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8.9 Earthquake In Japan: Assessing The Damage, Death Toll

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Japan's Shibuya District in TokyoAn 8.9 earthquake off the coast of Japan Friday morning spawned a massive tsunami that slammed the island nation, killing hundreds and shutting down airports and other transit systems.

The quake was the fifth largest in magnitude in recorded history and the largest quake to hit Japan since the country started keeping records 140 years ago, reported the U.S. Geological Survey.

Around 410 people have been confirmed dead so far.

Despite decades of preparation by the Japanese, the country’s transportation infrastructure has taken a major hit from the earthquake that struck 80 miles offshore.

In Tokyo, the damage was minimal but subways, buses and trains shut down, forcing the city’s workforce to return home by foot.

Tokyo’s main international airport Narita has been almost completely shut down with most flights being redirected to other airports. The railways and highways to and from the airport are also not operating.

Tokyo International Airport (Haneda Airport) has also almost completely shut down. It is estimated that there are around 13,000 travelers stranded at Narita Airport and 10,000 travelers stranded at Tokyo International.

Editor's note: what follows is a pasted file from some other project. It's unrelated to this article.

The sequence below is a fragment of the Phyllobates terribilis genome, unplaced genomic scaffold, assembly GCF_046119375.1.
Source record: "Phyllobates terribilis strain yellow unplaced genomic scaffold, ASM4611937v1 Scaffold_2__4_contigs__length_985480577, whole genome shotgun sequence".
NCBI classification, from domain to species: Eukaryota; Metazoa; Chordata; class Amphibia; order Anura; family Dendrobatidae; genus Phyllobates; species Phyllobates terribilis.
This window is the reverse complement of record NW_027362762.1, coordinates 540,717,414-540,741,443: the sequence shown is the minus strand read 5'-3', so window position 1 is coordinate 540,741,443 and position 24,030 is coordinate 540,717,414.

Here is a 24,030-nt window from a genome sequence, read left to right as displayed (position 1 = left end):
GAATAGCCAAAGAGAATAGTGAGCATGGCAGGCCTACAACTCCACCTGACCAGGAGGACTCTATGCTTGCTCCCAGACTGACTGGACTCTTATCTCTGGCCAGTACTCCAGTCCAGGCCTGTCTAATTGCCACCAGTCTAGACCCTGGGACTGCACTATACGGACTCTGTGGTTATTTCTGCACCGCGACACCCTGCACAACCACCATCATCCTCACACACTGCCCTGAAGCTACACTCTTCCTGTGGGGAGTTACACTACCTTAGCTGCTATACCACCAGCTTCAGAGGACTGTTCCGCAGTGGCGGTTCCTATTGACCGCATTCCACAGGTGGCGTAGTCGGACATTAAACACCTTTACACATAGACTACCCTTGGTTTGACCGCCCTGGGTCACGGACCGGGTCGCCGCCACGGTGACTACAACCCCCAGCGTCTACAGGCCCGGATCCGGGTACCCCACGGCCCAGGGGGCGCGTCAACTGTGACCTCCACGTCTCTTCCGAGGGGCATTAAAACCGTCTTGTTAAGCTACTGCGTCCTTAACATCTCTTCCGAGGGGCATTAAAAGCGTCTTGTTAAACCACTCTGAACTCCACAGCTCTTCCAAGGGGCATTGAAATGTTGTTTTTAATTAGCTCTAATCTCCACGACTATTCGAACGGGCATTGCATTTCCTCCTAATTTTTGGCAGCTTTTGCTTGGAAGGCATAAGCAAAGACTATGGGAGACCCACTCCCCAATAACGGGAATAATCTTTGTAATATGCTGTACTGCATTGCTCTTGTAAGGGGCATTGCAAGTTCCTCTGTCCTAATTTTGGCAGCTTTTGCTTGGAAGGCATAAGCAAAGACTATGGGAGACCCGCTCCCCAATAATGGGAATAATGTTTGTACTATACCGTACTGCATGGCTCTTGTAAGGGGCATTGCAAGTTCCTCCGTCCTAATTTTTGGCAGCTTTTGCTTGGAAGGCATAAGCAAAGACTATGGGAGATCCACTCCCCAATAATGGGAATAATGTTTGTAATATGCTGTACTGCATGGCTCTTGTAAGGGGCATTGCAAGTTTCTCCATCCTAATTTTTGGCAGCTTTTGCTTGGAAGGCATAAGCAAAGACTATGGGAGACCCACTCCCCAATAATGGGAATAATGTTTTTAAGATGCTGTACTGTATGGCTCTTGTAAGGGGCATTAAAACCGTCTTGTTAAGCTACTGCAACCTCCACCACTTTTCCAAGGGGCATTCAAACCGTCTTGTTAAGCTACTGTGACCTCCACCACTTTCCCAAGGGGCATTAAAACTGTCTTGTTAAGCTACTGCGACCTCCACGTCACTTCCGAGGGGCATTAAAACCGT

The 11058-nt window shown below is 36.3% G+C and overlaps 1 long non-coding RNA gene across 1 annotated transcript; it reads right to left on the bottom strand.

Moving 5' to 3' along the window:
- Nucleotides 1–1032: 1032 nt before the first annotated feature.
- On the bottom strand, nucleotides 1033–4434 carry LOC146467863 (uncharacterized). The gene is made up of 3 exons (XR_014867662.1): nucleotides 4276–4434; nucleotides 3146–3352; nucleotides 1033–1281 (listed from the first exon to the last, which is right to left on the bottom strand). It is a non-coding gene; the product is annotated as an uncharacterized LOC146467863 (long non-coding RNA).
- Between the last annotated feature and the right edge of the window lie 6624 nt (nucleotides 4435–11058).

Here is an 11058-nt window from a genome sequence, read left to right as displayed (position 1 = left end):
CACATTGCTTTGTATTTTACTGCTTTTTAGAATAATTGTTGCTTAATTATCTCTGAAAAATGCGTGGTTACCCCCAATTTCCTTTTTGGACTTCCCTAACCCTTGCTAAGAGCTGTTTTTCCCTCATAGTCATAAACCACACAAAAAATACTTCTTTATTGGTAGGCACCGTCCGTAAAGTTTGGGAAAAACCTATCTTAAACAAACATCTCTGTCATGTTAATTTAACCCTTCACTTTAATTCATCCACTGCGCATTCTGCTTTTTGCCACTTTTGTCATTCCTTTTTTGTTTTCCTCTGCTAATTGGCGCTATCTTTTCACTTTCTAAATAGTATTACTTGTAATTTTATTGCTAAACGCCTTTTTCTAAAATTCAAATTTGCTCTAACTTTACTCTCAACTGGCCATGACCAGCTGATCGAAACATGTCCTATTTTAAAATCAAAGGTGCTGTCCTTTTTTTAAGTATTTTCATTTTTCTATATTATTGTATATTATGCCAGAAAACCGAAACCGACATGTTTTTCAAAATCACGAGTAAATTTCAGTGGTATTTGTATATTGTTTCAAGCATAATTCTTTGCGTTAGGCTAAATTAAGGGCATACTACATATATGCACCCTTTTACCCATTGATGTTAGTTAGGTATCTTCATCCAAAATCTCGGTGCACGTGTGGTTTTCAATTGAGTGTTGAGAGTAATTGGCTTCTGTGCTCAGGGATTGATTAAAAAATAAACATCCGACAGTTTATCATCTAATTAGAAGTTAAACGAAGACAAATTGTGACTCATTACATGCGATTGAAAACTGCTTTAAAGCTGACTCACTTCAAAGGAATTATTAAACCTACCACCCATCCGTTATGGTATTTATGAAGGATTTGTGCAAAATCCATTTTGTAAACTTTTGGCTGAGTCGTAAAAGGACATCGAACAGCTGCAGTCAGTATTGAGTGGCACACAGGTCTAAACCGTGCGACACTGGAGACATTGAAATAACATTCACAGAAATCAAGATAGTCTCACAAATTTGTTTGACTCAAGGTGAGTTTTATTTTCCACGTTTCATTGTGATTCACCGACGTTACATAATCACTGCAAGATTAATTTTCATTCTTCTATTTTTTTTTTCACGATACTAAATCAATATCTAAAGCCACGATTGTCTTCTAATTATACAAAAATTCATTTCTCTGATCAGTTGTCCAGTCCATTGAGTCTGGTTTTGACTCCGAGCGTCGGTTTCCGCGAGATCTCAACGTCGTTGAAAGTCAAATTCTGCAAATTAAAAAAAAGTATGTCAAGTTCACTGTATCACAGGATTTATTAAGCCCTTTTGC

Sendai airport has been reported to be partially underwater with employees taking refuge on the airport’s roof.

Learn more about dealing with Natural Disasters when traveling here.

Japan Airlines Cargo PlaneThe devastation has led to a wave of flight cancellations to and from the country.

Delta Air Lines, which operates the bulk of U.S. flights to Japan, canceled 29 flights. Meanwhile, United Continental diverted seven United flights and two Continental flights to Narita. American Airlines has canceled all six of its Japan flights for today.

Most airlines are waiving change fees in light of the earthquake.

American Airlines says it will waive reissue charges for flights bought on or before March 11 for travel from March 11 to 18. Cathay Pacific is waiving rebooking and rerouting fees for tickets issued on or before March 11 for flights from March 11 to 16. And Delta Air Lines is waiving change fees for flights between March 11 to 15.

As the airlines scramble to reposition their fleet, even more transportation uncertainty faces Japanese supply chain operations and their ability to import and export goods.

Cargo shippers are reporting that as a precaution major Japanese ports have been closed, a major blow to the countries export-driven economy. The shutdowns could impact the global supply chain as Japanese exports such as automobiles, machinery and manufactured goods are held in Japanese ports.

Across the Pacific, other ports suspended operations as well. The Port of Los Angeles announced that it would closed for the day as a precaution against tsunami waves.

By Adriana Padilla for PeterGreenberg.com.

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UPDATE: Get the latest on the situation in Japan with these more recent articles:

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